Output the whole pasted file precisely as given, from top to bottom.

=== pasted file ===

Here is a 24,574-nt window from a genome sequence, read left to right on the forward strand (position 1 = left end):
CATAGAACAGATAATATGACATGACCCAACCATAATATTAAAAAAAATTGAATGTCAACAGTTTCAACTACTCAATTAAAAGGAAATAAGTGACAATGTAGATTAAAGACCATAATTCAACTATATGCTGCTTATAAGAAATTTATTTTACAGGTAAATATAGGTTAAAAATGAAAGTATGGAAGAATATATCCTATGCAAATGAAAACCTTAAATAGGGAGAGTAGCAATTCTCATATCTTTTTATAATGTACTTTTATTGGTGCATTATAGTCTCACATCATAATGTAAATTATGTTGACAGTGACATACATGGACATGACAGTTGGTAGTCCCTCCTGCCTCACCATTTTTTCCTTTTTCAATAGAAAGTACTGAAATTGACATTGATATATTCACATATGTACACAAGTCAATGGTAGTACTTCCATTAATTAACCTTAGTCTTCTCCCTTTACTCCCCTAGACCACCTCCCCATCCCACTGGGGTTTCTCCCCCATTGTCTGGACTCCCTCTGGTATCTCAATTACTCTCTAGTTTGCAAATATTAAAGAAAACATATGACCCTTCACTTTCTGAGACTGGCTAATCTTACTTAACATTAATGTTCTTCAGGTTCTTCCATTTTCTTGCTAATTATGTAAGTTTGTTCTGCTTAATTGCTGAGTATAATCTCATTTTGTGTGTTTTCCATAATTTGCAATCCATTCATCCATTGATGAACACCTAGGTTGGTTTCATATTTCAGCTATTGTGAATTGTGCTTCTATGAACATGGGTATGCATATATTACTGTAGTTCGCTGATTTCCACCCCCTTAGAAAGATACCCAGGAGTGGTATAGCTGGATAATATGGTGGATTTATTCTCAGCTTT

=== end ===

Here is a 24,574-nt window from a genome sequence, read left to right on the forward strand (position 1 = left end):
CATAGAACAGATAATATGACATGACCCAACCATAATATTAAAAAAAATTGAATGTCAACAGTTTCAACTACTCAATTAAAAGGAAATAAGTGACAATGTAGATTAAAGACCATAATTCAACTATATGCTGCTTATAAGAAATTTATTTTACAGGTAAATATAGGTTAAAAATGAAAGTATGGAAGAATATATCCTATGCAAATGAAAACCTTAAATAGGGAGAGTAGCAATTCTCATATCTTTTTATAATGTACTTTTATTGGTGCATTATAGTCTCACATCATAATGTAAATTATGTTGACAGTGACATACATGGACATGACAGTTGGTAGTCCCTCCTGCCTCACCATTTTTTCCTTTTTCAATAGAAAGTACTGAAATTGACATTGATATATTCACATATGTACACAAGTCAATGGTAGTACTTCCATTAATTAACCTTAGTCTTCTCCCTTTACTCCCCTAGACCACCTCCCCATCCCACTGGGGTTTCTCCCCCATTGTCTGGACTCCCTCTGGTATCTCAATTACTCTCTAGTTTGCAAATATTAAAGAAAACATATGACCCTTCACTTTCTGAGACTGGCTAATCTTACTTAACATTAATGTTCTTCAGGTTCTTCCATTTTCTTGCTAATTATGTAAGTTTGTTCTGCTTAATTGCTGAGTATAATCTCATTTTGTGTGTTTTCCATAATTTGCAATCCATTCATCCATTGATGAACACCTAGGTTGGTTTCATATTTCAGCTATTGTGAATTGTGCTTCTATGAACATGGGTATGCATATATTACTGTAGTTCGCTGATTTCCACCCCCTTAGAAAGATACCCAGGAGTGGTATAGCTGGATAATATGGTGGATTTATTCTCAGCTTT